Meta was pleased to announce their latest efforts in identifying and preventing malware campaigns that targeted business users. The company's security teams used a range of methods to combat malware, including malware analysis, continuous improvement of detection systems, product updates, community support, and education.
It has also shared threat information with other companies, and has taken legal action against threat actors. These combined efforts limited the lifespan of any single malware strain and increased the cost for malicious groups, which forced them to invest more resources in constantly adapting their tactics.
As it had observed many malware campaigns hosted outside of social media, Meta encouraged people to exercise caution when downloading software or files from the internet. The company also shared additional security tips in their newsroom.
Before discussing NodeStealer, a new malware family they recently discovered, Meta shared the latest trends they had observed in the malware threat landscape. Its research showed that many malware campaigns used custom-built tooling to target business users on particular internet services.
Malicious groups had become very adaptive to disruptions and were spreading across multiple internet services to ensure a complex, multi-pronged malware campaign could withstand takedowns by any one service.
Meta illustrated this point with an example of a long-running malware family called Ducktail, which had been evolving for several years as a result of enforcements by Meta and industry peers. Ducktail targeted multiple platforms across the internet, including LinkedIn, various browsers, and file-hosting services. Ducktail had adapted to the company's continued detection and mitigation efforts by granting business admin permissions to requests for ad-related actions sent by attackers.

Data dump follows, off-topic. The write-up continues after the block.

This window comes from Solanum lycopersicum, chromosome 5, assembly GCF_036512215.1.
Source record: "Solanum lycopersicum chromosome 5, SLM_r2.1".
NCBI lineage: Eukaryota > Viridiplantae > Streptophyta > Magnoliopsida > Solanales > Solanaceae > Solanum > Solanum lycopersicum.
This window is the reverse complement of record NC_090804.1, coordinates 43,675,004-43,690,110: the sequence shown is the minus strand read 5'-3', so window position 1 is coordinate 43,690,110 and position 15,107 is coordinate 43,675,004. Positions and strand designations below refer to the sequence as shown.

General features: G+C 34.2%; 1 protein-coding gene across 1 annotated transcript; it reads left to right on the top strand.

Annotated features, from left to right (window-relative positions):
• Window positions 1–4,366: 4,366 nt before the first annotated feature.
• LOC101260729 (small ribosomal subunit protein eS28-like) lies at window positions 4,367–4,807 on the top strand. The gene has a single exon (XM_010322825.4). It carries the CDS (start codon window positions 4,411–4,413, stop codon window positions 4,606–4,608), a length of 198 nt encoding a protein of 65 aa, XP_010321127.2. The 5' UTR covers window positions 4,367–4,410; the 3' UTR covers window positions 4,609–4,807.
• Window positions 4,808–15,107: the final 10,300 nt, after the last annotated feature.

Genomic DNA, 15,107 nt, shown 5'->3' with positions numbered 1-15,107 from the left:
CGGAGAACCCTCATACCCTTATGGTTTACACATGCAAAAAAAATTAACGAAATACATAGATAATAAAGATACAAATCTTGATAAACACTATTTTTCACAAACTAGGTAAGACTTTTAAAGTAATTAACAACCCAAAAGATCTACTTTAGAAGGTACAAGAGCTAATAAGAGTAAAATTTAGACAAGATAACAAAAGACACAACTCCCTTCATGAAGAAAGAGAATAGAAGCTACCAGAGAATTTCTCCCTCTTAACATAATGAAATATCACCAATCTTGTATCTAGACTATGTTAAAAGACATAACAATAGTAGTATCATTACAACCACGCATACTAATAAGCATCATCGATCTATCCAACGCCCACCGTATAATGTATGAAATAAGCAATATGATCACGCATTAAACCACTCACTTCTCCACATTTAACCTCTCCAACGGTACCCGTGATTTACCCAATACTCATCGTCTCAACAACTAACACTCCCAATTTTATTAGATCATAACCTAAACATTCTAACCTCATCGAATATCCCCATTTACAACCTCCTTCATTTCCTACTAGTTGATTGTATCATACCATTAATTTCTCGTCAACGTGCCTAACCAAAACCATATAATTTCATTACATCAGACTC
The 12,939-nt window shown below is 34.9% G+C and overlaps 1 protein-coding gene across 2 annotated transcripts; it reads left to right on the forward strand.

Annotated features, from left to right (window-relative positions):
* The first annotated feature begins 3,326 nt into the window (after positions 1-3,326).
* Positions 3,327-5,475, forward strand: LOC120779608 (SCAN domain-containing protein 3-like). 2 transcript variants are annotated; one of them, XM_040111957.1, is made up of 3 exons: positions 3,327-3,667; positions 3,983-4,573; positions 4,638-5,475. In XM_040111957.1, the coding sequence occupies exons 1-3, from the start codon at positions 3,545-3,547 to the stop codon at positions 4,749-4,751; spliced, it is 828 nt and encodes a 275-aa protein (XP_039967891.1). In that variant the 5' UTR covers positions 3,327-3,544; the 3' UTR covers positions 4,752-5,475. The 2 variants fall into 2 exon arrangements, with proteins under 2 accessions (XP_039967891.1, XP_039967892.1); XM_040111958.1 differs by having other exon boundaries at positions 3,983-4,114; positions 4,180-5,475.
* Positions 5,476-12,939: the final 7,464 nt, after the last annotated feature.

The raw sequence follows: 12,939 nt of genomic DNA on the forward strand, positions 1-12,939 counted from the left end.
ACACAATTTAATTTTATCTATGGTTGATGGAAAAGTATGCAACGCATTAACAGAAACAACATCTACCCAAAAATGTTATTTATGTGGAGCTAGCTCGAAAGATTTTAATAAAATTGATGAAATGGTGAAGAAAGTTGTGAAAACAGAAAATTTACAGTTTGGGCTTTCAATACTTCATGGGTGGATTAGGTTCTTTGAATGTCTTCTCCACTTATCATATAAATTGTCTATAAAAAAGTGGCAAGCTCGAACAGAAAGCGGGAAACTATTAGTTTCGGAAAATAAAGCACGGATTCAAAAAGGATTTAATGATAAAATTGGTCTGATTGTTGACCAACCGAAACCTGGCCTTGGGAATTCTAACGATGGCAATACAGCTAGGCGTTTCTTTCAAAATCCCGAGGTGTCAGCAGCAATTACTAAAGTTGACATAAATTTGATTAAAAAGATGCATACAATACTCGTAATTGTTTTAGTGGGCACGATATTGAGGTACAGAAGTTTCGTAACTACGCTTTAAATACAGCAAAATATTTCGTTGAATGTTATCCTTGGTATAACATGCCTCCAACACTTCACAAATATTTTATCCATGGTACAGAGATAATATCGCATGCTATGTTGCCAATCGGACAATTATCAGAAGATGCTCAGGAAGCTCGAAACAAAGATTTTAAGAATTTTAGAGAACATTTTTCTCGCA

Similarly, malware operators used popular trends and issues to attract people's attention and trick them into clicking on malicious links or downloading malware. The company investigated and took action against several malware strains that took advantage of people's interest in OpenAI's ChatGPT to trick them into installing malware pretending to provide AI functionality. It also discovered around ten malware families using ChatGPT and similar themes to compromise accounts across the internet.
Malware operators used cloaking to circumvent automated ad review systems and leveraged popular platforms such as social media, file-sharing services, and even official web stores to distribute their malware. Meta blocked over 1,000 unique ChatGPT-themed malicious URLs from being shared on its platforms and shared them with industry peers. Public reporting and blocking of these malicious strains forced their operators to rapidly evolve tactics to stay afloat.
You can learn more about cybercriminals distributing fake ChatGPT apps to push malware and security reasearchers and white-hat hackers fighting back.